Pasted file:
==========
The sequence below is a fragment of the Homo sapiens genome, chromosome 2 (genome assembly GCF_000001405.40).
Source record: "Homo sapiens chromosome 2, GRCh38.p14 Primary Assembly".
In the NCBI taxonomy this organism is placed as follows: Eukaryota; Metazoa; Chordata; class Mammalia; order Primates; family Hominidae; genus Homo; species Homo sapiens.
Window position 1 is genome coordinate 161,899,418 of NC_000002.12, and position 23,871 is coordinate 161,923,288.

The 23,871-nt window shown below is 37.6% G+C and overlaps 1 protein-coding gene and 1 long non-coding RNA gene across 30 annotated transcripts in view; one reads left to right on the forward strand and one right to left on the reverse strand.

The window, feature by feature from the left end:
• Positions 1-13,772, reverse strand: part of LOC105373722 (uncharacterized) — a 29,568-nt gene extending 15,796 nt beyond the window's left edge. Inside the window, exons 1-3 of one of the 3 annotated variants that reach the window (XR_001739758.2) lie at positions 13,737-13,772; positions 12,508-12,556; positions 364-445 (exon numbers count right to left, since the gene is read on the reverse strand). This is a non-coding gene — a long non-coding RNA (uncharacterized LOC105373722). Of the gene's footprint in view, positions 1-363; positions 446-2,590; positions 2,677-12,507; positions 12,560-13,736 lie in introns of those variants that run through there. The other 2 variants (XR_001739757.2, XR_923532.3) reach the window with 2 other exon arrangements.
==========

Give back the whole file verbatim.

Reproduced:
The sequence below is a fragment of the Homo sapiens genome, chromosome 2 (genome assembly GCF_000001405.40).
Source record: "Homo sapiens chromosome 2, GRCh38.p14 Primary Assembly".
In the NCBI taxonomy this organism is placed as follows: Eukaryota; Metazoa; Chordata; class Mammalia; order Primates; family Hominidae; genus Homo; species Homo sapiens.
Window position 1 is genome coordinate 161,899,418 of NC_000002.12, and position 23,871 is coordinate 161,923,288.

The 23,871-nt window shown below is 37.6% G+C and overlaps 1 protein-coding gene and 1 long non-coding RNA gene across 30 annotated transcripts in view; one reads left to right on the forward strand and one right to left on the reverse strand.

The window, feature by feature from the left end:
• Positions 1-13,772, reverse strand: part of LOC105373722 (uncharacterized) — a 29,568-nt gene extending 15,796 nt beyond the window's left edge. Inside the window, exons 1-3 of one of the 3 annotated variants that reach the window (XR_001739758.2) lie at positions 13,737-13,772; positions 12,508-12,556; positions 364-445 (exon numbers count right to left, since the gene is read on the reverse strand). This is a non-coding gene — a long non-coding RNA (uncharacterized LOC105373722). Of the gene's footprint in view, positions 1-363; positions 446-2,590; positions 2,677-12,507; positions 12,560-13,736 lie in introns of those variants that run through there. The other 2 variants (XR_001739757.2, XR_923532.3) reach the window with 2 other exon arrangements.